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The Washington Post

Virginia Norwood ’47, “a pioneering aerospace engineer who used design innovations, emerging technologies and seasoned intuition in projects that scanned the lunar surface for safe Apollo landing sites and mapped the Earth from space with digital imagery never before seen,” has died at 96, reports Brian Murphy for The Washington Post. “Over a four-decade career that began with slide rules and moved into the age of computer modeling, Ms. Norwood became known as a resourceful problem solver who often hit upon simple but effective solutions,” Murphy writes.

Forbes

MIT has ranked first in 11 different academic fields in the latest QS World University Rankings, reports Michael T. Nietzel for Forbes.

GBH

Undergraduate student Sasha Horokh speaks with GBH reporters Paris Alston and Jeremy Siegel about the ongoing war in Ukraine. “I think it's important that we do not get used to this, and to keep supporting Ukraine,” says Horokh.

Salon

A new study by MIT scientists finds that Earth can self-regulate its temperature thanks to a stabilizing feedback mechanism that works over hundreds of thousands of years, reports Troy Farah for Salon. “The finding has big implications for our understanding of the past, but also how global heating is shaping the future of our home world,” writes Farah. “It even helps us better understand the evolution of planetary temperatures that can make the search for alien-inhabited exoplanets more fruitful.”

Nature

Prof. Peter Shor has been named one of the winners of the 2023 Breakthrough Prize in Fundamental Physics, reports Nature. “Shor’s most renowned contribution is the development of quantum algorithms for prime number factorization,” writes Nature.

Quanta Magazine

During his senior year of high school, MIT first-year student Daniel Larsen successfully proved a key theorem about Carmichael numbers, entities that mimic prime numbers, writes Jordana Cepelewicz for Quanta Magazine. “His proof is really quite advanced,” says Dartmouth Prof. Carl Pomerance. “It would be a paper that any mathematician would be really proud to have written.”  

The Boston Globe

Prof. Peter Shor and three other researchers have won the Breakthrough Prize in Fundamental Physics for their work in the field of quantum information, reports Martin Finucane for The Boston Globe. Shor “invented the first quantum computer algorithm that was clearly useful. Shor’s algorithm can find the factors of large numbers exponentially faster than is thought to be possible for any classical algorithm,” the Breakthrough Foundation noted in its citation.

Forbes

The Breakthrough Prize Foundation has named Prof. Peter Shor one of the four winners for the Breakthrough Prize in Fundamental Physics for his work in the field of quantum information, reports Michael T. Nietzel for Forbes. “The laureates honored today embody the remarkable power of fundamental science,” says Yuri Milner, one of the prize founders. “Both to reveal deep truths about the Universe, and to improve human lives.”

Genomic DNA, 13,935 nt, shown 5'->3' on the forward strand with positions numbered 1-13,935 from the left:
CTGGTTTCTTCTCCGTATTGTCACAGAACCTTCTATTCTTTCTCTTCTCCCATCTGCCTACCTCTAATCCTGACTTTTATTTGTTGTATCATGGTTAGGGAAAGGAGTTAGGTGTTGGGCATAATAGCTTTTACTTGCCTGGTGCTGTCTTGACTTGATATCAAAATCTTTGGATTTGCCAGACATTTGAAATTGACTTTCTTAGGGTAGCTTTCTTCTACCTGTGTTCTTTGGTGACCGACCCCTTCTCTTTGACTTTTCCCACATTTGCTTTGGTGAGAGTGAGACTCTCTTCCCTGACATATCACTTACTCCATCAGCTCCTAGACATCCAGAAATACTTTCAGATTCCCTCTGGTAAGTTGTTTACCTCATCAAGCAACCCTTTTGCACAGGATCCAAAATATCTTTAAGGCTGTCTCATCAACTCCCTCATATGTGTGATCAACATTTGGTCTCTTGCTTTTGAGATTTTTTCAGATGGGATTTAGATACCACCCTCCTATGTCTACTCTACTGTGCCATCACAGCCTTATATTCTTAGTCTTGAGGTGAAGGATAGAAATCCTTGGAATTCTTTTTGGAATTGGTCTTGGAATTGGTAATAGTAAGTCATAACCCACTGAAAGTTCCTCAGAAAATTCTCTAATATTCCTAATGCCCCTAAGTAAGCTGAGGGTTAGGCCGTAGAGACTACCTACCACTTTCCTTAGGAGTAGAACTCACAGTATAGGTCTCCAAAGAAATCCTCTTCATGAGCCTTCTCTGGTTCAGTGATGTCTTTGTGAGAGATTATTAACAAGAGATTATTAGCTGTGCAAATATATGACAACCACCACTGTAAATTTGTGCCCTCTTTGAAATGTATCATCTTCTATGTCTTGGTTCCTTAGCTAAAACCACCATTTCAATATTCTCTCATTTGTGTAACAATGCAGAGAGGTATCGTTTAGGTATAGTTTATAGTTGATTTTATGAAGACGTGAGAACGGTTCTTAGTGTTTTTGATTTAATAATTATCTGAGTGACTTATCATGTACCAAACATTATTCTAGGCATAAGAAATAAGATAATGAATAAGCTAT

The Guardian

Prof. Peter Shor, an expert in quantum algorithms, has been named one of four recipients for the Breakthrough Prize in Fundamental Physics, reports Ian Sample for The Guardian.

Scientific American

Prof. Peter Shor has been named one of four honorees for this year’s Breakthrough Prize in Fundamental Physics for his contributions to the field of quantum information, reports Daniel Garisto for Scientific American. All of Shor’s work, “led to new views of quantum mechanics and computing,” writes Garisto. 

Nature

Prof. Peter Shor is one of four winners for this year’s Breakthrough Prize in Fundamental Physics, reports Zeeya Merali for Nature. Merali writes that Shor’s research “laid the groundwork for the development of ultra-secure communications and computers that might one day outperform standard machines at some tasks.”

New Scientist

Prof. Jörn Dunkel and his colleagues have proposed the use of nematic liquid crystals as the potential future basic building blocks for computers, reports Karmela Padavic-Callaghan for New Scientist. According to Dunkel, “because the liquid crystal computer wouldn’t use only 0s and 1s, some of its computations would be analogous to how quantum computers work, as they can simultaneously process more information than conventional computers,” writes Padavic-Callaghan.

Fast Company

MIT scientists have used custom software and maple plywood to create “The Cosmic Cliffs Infinite Galaxy Puzzle” based on the newfound images from the James Webb Space Telescope, reports Elissaveta M. Brandon for Fast Company. The 264-count puzzle contains “squiggly pieces that can be reconfigured in endless ways” writes Brandon.

Quanta Magazine

Graduate students Mehtaab Sawhney and Ashwin Sah were among the four mathematicians to demonstrate “it’s always possible to build such a hypergraph as long as you have enough nodes,” a 50-year-old proof first proposed by Paul Erdős, reports Leila Sloman for Quanta Magazine.

New Scientist

Prof. Nikta Fakhri and her colleagues have placed hundreds of starfish embryos into salt-water tanks where they arrange themselves into honeycomb-like patterns at the water’s surface, reports Karmela Padavic-Callaghan for New Scientist. “These structures, which had never been seen before, may form because of the embryos’ swimming style and body shape,” explains Padavic-Callaghan.